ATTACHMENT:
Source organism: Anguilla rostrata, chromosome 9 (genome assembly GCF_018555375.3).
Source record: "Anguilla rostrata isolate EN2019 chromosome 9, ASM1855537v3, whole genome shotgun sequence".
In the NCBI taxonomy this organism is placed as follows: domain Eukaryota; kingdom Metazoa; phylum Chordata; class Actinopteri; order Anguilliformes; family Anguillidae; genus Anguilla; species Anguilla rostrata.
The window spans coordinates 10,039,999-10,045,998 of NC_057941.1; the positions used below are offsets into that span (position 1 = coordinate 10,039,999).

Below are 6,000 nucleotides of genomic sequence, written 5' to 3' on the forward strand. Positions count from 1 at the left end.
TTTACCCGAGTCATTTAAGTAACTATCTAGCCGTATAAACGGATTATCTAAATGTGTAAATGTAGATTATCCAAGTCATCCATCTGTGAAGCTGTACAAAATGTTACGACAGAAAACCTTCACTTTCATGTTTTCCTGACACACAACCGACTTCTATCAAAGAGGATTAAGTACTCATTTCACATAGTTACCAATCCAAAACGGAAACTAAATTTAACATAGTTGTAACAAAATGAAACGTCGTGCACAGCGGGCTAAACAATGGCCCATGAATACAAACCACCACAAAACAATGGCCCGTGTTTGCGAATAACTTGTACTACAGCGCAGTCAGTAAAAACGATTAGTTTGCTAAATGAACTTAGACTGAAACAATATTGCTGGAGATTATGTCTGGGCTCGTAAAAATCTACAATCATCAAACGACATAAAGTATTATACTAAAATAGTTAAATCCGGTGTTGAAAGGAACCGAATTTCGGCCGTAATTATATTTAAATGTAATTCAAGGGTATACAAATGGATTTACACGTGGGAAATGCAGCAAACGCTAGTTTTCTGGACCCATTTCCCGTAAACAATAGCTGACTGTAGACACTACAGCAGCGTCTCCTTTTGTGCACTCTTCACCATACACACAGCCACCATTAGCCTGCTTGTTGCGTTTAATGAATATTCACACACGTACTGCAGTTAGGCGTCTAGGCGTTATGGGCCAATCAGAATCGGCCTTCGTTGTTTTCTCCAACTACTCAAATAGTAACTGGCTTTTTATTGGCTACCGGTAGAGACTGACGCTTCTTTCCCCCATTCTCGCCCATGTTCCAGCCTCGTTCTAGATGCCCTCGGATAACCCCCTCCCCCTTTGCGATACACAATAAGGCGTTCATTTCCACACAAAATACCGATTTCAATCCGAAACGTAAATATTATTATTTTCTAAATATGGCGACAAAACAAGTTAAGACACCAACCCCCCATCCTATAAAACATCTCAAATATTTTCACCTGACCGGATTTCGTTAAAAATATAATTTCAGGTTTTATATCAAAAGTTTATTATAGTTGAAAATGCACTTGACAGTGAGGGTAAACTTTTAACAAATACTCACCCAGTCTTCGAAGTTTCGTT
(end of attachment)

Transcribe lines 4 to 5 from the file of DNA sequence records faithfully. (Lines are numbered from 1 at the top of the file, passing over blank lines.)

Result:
The window spans coordinates 10,039,999-10,045,998 of NC_057941.1; the positions used below are offsets into that span (position 1 = coordinate 10,039,999).

Below are 6,000 nucleotides of genomic sequence, written 5' to 3' on the forward strand. Positions count from 1 at the left end.